13. Oh, nice. Couldn't hurt to drop a respectful e-mail. Can't seem to find a "post historian" for Ft. Bragg though - perhaps the museum might suffice? I know, how about a movie-based stage! "At the audible start signal, using a bolt-action, iron-sighted rifle of at least .30-06 caliber engage twenty-five paper targets at a distance of 25 yards..." Aren't 1903's fed by stripper clips? The mind boggles. Keeping in mind that York had a rifle with a 6-round magazine and five-round CLIPS (yes clips) the mind further boggles at what he might have had to do as far as weapon manipulation during his fight. It is mildly amusing to think that perhaps a similar rounds-per-magazine limitation might be imposed upon modern rifles. Perhaps a further condition of .30-06/.308/7.62 fire one round per machine gunner target, while 5.56/7.62x39/5.45 fire two rounds (and ten-round magazines)?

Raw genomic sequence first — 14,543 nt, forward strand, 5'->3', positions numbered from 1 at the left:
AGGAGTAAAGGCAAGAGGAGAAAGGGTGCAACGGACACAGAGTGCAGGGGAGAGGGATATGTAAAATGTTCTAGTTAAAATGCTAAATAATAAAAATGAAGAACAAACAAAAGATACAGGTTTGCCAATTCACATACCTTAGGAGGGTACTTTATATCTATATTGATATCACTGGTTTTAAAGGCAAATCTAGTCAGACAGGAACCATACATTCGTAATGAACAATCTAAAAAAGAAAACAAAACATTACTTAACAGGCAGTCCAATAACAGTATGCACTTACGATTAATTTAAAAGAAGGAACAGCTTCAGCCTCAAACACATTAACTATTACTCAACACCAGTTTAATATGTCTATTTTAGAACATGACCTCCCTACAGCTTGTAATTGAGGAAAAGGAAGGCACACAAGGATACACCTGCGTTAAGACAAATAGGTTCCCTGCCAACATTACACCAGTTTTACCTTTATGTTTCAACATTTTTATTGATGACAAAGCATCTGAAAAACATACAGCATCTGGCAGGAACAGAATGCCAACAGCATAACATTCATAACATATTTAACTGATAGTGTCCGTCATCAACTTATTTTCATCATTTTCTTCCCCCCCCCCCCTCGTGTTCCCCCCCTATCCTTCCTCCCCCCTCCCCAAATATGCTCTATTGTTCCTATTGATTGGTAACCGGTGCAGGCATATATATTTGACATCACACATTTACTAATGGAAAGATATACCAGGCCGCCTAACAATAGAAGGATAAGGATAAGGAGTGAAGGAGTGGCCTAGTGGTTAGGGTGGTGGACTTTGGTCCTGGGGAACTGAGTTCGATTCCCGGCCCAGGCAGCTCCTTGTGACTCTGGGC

14. Hey. I'm a long-time lurker and reader; I created an account to ask this question actually, as it's the first time I've seen a question that hasn't been answered. Has anyone given any thought to a multi-gun stage based upon Alvin York's CMOH citation? As a first stage, I'd like to design a stage based on Alvin York's Medal of Honor citation. As near as I can tell, someone posted it as a throwaway thought in a stage design thread, but no one's ever really discussed it much since. From what I've been able to glean from a bit of Google-fu, it sounds difficult even with modern optics and firearms. However, its distance (25 yards) and layout (I'm theorizing an L-shaped machine gun ambush), in addition to the fact that the feat was undertaken from a stationary position seem to make it well-suited for a rifle/handgun stage. So, there are 25-28 credited total kills for York's encounter, depending on whether the regimental account or the biographical account is taken. 6 handgun targets done far to near, per his diary, gives us 19-22 targets simulating machine gunners followed by six handgun targets. I do not know how many Germans it took to service a Maxim gun, but Wikipedia suggests a crew of four. This gives us 5 to 6 groups of 4 targets; let's call it 6 of 4 targets. All the machine gunner targets were taken with headshots; figure a clay disc or a decapitated USPSA target up against a berm at 25 yards could serve. Here, I am unfamiliar with the layout of machine gun ambushes. With two lines and six positions covering 270 degrees, is it as simple as two lines of three evenly spaced target groups? The handgun targets are a little easier for me to figure out. They were engaged from far to near while the targets were at a dead run from a distance of 25 yards. Ideally six targets with heads only exposed would charge upon completion of the upper array, but more feasibly, assuming Mr. York had a split time of 1 second (is that realistic?) we'd get an array of six USPSA targets with the bodies covered with black, spaced 2.5 yards yards apart; that means the nearest target is 10 yards away from the shooter. So the stage goes: Start with loaded rifle (five 5 round magazines if you want to be really authentic!) at low ready and loaded handgun. Engage 25-yard target arrays with rifle, one round each. Clear and abandon rifle and engage upper A-zone (perhaps this should be made clear with hard cover?) of the "running" handgun targets far to near. Does this sound sensible?